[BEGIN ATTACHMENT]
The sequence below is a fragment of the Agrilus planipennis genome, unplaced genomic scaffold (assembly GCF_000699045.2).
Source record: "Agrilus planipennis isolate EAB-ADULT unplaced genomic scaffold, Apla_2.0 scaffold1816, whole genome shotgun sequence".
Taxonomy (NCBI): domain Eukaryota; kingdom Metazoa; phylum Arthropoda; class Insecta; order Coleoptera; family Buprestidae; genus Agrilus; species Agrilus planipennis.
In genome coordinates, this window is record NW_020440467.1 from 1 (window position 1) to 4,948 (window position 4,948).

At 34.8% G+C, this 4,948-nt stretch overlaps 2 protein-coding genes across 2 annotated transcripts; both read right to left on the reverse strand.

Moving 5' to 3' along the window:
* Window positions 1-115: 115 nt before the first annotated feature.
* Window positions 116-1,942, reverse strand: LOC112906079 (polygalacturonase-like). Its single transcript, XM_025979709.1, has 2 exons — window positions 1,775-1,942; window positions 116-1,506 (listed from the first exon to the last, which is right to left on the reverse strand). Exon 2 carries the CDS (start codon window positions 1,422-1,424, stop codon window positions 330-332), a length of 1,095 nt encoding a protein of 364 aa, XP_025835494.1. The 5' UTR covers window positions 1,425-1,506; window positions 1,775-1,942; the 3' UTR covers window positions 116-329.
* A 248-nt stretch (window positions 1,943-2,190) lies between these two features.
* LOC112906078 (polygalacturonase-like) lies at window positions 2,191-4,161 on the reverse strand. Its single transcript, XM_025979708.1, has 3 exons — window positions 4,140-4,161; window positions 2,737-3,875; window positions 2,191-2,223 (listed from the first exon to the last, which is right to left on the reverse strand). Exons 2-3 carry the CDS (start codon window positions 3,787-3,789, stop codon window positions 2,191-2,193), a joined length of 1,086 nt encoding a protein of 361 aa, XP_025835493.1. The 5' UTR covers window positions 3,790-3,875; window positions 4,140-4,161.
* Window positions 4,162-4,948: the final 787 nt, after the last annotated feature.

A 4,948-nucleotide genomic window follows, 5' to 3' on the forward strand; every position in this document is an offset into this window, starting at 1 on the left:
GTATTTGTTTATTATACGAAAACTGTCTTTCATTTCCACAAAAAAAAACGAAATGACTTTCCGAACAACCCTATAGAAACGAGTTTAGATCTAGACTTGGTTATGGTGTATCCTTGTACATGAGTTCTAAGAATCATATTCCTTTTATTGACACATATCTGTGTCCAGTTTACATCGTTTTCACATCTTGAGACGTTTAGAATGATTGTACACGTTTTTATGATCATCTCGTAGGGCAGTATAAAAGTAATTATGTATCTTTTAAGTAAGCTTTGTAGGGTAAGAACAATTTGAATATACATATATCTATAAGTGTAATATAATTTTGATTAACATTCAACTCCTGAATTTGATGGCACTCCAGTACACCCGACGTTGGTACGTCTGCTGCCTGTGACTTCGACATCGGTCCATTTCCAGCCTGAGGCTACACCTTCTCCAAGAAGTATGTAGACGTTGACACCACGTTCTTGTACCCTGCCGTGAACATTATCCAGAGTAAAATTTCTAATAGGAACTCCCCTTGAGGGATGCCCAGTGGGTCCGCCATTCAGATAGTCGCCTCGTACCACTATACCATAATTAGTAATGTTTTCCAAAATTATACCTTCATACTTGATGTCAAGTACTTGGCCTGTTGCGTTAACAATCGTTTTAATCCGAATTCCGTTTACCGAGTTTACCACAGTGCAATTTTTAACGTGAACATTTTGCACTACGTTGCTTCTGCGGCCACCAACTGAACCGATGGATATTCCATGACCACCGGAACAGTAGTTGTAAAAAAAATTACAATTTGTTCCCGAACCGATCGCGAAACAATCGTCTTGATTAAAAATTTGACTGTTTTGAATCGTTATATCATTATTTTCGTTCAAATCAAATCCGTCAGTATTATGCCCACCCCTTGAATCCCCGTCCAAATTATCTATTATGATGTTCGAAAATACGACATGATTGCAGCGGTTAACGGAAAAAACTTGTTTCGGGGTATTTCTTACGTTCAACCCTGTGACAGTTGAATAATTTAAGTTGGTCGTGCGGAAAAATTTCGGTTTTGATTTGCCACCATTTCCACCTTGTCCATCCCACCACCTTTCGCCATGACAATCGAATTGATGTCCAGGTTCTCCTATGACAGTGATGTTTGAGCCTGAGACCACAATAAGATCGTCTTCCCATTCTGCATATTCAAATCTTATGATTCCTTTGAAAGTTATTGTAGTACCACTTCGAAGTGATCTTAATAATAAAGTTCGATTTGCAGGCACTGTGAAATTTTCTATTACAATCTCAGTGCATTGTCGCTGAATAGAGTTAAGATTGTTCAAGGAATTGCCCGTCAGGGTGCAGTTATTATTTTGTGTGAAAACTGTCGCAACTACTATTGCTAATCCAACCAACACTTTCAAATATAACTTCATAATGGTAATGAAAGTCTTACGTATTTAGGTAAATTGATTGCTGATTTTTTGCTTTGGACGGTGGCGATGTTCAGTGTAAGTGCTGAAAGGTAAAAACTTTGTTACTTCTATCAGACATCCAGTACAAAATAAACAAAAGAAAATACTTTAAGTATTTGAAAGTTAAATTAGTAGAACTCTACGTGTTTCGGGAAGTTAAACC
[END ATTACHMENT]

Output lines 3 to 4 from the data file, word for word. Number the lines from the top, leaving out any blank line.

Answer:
Taxonomy (NCBI): domain Eukaryota; kingdom Metazoa; phylum Arthropoda; class Insecta; order Coleoptera; family Buprestidae; genus Agrilus; species Agrilus planipennis.
In genome coordinates, this window is record NW_020440467.1 from 1 (window position 1) to 4,948 (window position 4,948).